• Set the correct water temperature: You know that the temperature of the water is a little tricky. Some teas require only boiled water, whereas others are more sensitive to hot water (especially green tea), so you always make sure the water temperature is correct. Most of your efforts are invested here. 
  • Steep for the correct amount of time: You always have it in the back of your mind that tea that has been overstepped produces a bitter cup. This is the time to use your smartphone’s timer. Follow the steeping time recommendations on the tea package, but in general, black tea should be steeped for 4-5 minutes, green and oolong for 3 minutes, and white tea should be steeped for 4 minutes. Herbal tea is the only tea that should be steeped for more than 5 minutes. You should carefully maintain this.
  • Use Loose Tea: Tea in tea bags is the leftover broken bits, or “tea dust,” collected after processing tea. That doesn’t sound particularly appealing, does it? A high-quality tea is made from rolled whole tea leaves. As the tea steeps, it will unfurl in the water, allowing you to see the entire leaf.
  • Warm the teapot. This is an important step in ensuring that the tea brews properly in hot water.
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He did all of this so that when people came to his shop, he could serve them tea with enough milk and sugar. Those who requested a black would be served a mixture of tea and water. He was a successful brewer who lived a long and prosperous life.

We suppose you have all of the ingredients listed above. Keeping this in mind let us make a cup or two of fine tea.

And now, if you could replace the story’s main character with a modern-day Tea Vending Machine, how would a programmer think of making it work? Please continue reading…

Allow me to be a humble programmer. Please? Please? Ok! Thank you!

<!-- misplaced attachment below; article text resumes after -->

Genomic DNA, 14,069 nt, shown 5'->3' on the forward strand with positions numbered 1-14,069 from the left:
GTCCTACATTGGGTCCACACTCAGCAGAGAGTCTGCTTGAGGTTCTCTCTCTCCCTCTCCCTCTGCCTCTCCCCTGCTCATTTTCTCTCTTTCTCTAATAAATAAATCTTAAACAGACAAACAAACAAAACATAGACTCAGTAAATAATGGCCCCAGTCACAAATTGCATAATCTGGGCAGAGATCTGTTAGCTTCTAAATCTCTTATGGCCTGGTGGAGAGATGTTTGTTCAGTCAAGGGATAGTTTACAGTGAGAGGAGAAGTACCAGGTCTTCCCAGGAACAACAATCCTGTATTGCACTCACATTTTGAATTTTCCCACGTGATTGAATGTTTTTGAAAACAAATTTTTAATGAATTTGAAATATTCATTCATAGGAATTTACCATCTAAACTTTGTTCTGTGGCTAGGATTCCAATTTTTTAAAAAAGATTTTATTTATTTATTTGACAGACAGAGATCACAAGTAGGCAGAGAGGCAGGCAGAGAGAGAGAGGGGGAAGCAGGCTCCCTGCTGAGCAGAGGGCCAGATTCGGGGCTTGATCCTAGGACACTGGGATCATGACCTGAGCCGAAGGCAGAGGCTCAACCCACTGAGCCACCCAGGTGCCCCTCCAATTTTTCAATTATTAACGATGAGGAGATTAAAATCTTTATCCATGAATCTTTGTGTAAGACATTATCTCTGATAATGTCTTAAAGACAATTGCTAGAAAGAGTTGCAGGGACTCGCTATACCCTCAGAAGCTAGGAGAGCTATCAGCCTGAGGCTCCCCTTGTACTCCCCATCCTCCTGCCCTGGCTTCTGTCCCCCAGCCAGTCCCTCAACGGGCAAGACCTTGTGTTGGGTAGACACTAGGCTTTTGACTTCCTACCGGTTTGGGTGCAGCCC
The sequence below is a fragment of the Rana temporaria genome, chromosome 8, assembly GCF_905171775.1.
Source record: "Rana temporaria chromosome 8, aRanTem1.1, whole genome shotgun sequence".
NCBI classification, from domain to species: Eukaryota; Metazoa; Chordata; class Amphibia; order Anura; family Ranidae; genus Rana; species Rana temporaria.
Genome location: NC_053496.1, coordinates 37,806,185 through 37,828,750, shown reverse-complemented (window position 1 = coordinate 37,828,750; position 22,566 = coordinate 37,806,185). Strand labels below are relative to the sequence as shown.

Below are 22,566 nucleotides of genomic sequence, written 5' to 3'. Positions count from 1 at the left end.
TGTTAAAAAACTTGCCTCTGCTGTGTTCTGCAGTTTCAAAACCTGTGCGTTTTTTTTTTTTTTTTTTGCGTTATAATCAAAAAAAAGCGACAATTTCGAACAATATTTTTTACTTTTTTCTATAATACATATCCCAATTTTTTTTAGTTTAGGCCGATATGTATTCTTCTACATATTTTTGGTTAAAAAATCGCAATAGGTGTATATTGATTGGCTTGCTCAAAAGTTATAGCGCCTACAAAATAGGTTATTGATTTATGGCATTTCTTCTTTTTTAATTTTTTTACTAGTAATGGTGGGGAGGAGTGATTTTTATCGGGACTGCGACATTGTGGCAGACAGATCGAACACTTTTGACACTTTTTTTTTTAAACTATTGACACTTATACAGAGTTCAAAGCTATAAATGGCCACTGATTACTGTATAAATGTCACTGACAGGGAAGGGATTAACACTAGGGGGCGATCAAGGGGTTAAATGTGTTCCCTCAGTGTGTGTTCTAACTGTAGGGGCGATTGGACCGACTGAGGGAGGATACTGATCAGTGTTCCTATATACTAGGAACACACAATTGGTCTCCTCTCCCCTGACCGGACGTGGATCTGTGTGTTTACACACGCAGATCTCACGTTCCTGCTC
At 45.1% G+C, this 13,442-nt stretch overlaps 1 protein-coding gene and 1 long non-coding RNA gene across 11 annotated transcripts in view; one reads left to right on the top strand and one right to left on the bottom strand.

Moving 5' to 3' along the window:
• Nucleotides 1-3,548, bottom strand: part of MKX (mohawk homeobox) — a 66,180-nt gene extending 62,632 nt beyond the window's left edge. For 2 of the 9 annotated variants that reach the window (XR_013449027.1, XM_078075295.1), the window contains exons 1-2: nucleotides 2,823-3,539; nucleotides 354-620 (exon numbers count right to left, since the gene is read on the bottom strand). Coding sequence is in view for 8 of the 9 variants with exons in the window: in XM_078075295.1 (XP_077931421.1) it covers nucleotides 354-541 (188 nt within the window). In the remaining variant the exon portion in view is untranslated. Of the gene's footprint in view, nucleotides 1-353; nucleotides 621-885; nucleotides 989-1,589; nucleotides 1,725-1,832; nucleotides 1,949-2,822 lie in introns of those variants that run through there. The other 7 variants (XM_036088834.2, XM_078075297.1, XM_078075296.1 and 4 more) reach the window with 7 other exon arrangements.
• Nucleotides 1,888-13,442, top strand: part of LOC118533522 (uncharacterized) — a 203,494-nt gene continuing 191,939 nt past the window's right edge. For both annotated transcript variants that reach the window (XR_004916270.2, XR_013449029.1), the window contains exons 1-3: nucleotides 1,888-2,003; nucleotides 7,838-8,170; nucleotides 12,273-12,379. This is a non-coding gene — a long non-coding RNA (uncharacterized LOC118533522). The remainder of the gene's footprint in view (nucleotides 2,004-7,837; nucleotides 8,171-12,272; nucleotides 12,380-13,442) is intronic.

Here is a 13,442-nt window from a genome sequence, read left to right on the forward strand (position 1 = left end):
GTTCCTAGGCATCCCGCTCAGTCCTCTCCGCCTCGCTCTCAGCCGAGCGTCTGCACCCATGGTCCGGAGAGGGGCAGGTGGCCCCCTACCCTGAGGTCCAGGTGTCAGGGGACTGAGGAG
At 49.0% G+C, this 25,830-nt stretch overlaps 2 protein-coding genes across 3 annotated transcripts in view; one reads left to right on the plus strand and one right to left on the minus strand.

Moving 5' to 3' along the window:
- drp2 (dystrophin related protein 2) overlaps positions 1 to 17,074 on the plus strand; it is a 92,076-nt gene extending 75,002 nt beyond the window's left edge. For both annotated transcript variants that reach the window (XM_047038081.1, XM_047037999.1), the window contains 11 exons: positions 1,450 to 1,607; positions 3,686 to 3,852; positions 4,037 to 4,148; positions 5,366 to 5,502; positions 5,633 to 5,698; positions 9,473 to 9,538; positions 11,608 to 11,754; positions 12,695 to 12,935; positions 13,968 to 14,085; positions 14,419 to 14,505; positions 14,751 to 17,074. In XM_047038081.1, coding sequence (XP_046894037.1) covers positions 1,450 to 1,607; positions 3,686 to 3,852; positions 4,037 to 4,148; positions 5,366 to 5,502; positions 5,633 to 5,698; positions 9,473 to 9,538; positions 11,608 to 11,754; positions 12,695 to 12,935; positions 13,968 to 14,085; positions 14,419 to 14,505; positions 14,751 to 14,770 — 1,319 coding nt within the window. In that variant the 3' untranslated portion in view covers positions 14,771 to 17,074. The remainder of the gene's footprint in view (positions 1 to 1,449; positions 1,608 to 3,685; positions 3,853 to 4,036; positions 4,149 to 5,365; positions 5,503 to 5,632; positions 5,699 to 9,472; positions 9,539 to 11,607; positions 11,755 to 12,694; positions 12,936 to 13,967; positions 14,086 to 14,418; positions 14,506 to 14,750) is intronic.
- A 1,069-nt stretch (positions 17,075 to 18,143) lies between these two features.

Objects and Classes in OOP

The tea vending machine is the object for me. What I want is for it to make tea to my liking. So, when I program, I would create a class called TeaVendor, because when I turn on the machine, it should perform all of the functionalities of the teamaker from the story. We will tell you later how to make a class and why we need to make a class.

We need a “function” to get the tea leaves out of the tray. Oh no! A function was called to see if the tray was empty, and it simply returned Yes. Beep beep beep and display the message “You there, I’m out of tea.” “Get me some right now!”

We need a function to check the measure of the water or a water level indicator. It’s critical to check the water level indicator to determine how much water you’ll need to boil, and the amount of water that should be indicated at least 4 or 4.5, so the tea won’t be too full for the teacup.

Now you need to define some parts’ properties on something called attributes. It provides value to the functions and allows them to be updated on the fly. There are some that must be consistent throughout.

All of these small details are enclosed in a wrapper known as a class, which represents the object as a whole known as the tea vending machine.

In object-oriented programming, an object is something that has some properties and performs some tasks that have been assigned to it.

Now let us use this concept to further understand objects in programming.

Suppose we have a cat. The cat’s name is “TheCat”. We know it is a silly name for a cat. But it serves our purpose.

image 3 - A Sneak Peek Of Objects in Java
A cute ragdoll cat.

TheCat is of the breed “Ragdoll”. TheCat is of “ideal” size.

These are the states or properties of the “TheCat”. What about the functions of TheCat? What may it do? It may “meow meow”. 

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The attributes or properties of an object are called instance variables in Java. It is the values that an object knows about itself. Things an object can do are called methods in java. In the CAT object name, breed, and size are the instance variables of CAT, and the sound() is the method(that a CAT can do). Think of an instance as another way of saying an object.

Some more examples of objects(instances) may be:

- A Sneak Peek Of Objects in Java
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In the next tutorial, we will tell you how to make an object in Java. How to use an object. Then it will make much more sense to you.

Methods are the actions that an object can take. When you design a class, you consider the data that an object will need to know about itself, as well as the methods that will operate on that data. Methods that read or write the values of instance variables are common in objects. Alarm objects, for example, have an instance variable that holds the alarmTime and two methods for getting and setting the alarmTime.